AATCC 135, AATCC 158, and ISO 3759 are three commonly used, globally recognized shrinkage test methods. A factory’s authorized laboratory may be used to carry out these tests. In addition, there would be a fee if they were performed at a third-party lab like SGS or Intertek.
However, conducting a fabric shrinkage test does not require a lot of expensive equipment. A quick but accurate shrinkage test can be performed at home. To do a fabric shrinkage test at home you will need:
- A washing machine
- A fabric swatch
- An oil-based fabric marker
- A shrinkage scale (This isn’t essential but it will help to produce more accurate markings)
- A ruler or tape measure
Then follow these steps:
- Get your fabric ready for testing. 110 cm by 110 cm of fabric should be cut.
- Using a + in each corner, mark a 100cm by 100cm square on your swatch. If you have a shrinkage scale, use it right away to improve the accuracy of your markings.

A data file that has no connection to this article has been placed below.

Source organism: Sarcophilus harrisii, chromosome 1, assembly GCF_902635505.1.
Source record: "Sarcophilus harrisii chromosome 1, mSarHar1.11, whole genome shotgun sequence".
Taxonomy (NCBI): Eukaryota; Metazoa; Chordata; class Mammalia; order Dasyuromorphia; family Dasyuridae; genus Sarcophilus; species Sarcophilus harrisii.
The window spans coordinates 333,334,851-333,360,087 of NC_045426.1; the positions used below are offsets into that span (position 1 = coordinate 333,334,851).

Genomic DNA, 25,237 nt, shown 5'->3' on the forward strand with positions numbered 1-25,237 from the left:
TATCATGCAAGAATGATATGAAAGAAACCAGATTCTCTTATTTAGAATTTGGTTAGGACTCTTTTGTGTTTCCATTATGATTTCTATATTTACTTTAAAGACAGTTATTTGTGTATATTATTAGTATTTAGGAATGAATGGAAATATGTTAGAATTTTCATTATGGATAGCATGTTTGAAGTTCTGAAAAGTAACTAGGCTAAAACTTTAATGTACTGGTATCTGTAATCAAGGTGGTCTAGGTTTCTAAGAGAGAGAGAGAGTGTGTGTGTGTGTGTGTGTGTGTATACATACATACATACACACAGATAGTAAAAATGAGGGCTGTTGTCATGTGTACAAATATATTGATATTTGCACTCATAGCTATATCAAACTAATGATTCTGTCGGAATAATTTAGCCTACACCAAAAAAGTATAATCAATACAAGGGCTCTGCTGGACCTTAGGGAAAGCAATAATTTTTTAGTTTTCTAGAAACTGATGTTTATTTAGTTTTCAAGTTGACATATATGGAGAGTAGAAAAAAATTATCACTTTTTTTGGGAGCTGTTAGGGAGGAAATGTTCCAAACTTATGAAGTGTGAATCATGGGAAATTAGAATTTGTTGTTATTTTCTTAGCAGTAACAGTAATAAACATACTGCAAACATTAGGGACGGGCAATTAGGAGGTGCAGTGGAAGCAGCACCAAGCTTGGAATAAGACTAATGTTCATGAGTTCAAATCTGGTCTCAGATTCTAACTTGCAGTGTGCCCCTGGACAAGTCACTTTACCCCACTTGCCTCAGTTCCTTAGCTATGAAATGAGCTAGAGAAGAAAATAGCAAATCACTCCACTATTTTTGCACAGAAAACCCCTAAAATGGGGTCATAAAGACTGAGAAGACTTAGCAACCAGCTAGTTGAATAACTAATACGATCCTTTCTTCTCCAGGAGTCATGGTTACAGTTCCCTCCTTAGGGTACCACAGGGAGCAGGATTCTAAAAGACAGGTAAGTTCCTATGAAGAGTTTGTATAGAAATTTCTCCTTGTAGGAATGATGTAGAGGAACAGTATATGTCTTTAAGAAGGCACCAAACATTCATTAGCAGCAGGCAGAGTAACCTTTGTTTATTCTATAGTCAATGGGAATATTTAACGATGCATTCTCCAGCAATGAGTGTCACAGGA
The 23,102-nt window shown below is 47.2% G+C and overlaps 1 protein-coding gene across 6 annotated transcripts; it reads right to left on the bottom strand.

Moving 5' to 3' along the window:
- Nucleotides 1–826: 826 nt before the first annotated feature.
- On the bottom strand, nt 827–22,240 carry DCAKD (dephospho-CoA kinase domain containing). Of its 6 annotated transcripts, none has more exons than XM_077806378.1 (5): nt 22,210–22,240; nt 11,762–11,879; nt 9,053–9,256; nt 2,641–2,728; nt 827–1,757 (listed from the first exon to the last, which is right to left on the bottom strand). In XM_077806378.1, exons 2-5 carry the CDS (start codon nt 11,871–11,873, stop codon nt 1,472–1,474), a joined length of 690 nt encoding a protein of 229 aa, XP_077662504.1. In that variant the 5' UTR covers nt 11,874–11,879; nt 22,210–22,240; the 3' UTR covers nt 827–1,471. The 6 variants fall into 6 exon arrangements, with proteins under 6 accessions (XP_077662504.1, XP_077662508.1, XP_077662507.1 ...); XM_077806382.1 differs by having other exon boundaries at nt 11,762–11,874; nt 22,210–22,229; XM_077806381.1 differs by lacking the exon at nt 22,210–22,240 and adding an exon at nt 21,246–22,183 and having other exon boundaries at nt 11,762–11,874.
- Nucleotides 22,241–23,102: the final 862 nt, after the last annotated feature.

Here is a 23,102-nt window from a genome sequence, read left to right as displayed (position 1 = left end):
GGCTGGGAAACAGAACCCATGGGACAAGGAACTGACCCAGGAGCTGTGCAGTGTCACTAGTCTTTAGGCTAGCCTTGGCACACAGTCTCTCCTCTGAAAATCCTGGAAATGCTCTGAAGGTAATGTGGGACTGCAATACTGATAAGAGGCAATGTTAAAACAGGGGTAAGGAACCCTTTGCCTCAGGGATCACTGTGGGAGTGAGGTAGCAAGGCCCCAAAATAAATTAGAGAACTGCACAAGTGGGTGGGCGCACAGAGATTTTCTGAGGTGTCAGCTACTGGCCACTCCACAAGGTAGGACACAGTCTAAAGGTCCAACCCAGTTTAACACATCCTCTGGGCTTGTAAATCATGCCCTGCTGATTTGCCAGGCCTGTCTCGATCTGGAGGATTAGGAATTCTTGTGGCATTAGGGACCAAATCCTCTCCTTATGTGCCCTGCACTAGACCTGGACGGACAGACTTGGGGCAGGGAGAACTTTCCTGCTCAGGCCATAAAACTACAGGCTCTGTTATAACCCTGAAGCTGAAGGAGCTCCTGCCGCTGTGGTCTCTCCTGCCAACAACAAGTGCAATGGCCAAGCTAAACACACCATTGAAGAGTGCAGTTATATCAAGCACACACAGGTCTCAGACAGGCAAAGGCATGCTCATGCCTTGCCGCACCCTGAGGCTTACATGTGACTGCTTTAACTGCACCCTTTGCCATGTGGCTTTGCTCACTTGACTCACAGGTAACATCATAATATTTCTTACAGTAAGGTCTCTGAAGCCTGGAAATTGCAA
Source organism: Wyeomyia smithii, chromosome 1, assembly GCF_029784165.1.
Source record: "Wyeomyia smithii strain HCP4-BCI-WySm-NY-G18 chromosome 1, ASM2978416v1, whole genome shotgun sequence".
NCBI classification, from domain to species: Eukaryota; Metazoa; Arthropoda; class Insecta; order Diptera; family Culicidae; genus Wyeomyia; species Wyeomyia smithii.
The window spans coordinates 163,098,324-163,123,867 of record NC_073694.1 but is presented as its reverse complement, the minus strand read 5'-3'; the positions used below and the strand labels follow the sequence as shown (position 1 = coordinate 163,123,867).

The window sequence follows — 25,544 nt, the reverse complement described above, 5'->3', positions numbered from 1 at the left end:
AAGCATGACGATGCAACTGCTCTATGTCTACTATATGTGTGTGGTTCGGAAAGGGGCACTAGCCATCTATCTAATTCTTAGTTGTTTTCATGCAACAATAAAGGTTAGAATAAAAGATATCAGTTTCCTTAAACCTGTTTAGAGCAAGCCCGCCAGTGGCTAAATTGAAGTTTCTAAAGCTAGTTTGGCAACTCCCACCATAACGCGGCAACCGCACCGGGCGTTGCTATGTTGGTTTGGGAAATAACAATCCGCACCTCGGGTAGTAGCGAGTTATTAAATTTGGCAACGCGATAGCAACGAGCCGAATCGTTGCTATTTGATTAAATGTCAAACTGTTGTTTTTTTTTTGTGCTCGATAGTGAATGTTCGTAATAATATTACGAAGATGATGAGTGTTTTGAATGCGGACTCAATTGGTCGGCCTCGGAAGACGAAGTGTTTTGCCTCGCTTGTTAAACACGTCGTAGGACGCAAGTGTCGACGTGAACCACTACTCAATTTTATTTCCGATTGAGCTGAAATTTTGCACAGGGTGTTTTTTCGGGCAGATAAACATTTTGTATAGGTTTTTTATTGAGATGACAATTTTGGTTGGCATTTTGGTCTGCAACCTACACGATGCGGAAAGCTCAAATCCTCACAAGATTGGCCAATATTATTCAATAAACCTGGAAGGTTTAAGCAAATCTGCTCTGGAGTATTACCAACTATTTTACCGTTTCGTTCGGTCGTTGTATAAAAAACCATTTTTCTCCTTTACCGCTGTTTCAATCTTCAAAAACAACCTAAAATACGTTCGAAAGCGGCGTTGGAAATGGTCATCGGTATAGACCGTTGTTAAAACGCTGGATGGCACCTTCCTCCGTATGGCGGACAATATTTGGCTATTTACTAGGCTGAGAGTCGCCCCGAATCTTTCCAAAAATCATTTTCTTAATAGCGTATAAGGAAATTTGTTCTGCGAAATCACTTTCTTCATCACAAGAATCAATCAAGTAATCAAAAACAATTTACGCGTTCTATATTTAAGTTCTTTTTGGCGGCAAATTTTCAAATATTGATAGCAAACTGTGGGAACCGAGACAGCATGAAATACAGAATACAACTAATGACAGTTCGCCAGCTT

- The fabric swatch can be washed and dried as needed.
- Make sure not to stretch it as you place your fabric swatch on the table. As indicated by your markings, measure the swatch’s length and width. Note down these numbers.
Can I Restretch a Shrunken Clothing Item?
Even though it doesn’t always work, stretching out or “blocking” a sweater or other item of clothing as it dries on absorbent towels can sometimes help it return to its original size. This method involves soaking the garment in water mixed with a tiny bit of baby shampoo.
A sweater whose length has shrunk can be lengthened by hanging it up on a padded hanger while it is still wet. As the sweater slowly dries, simple gravity will cause the fabric to stretch.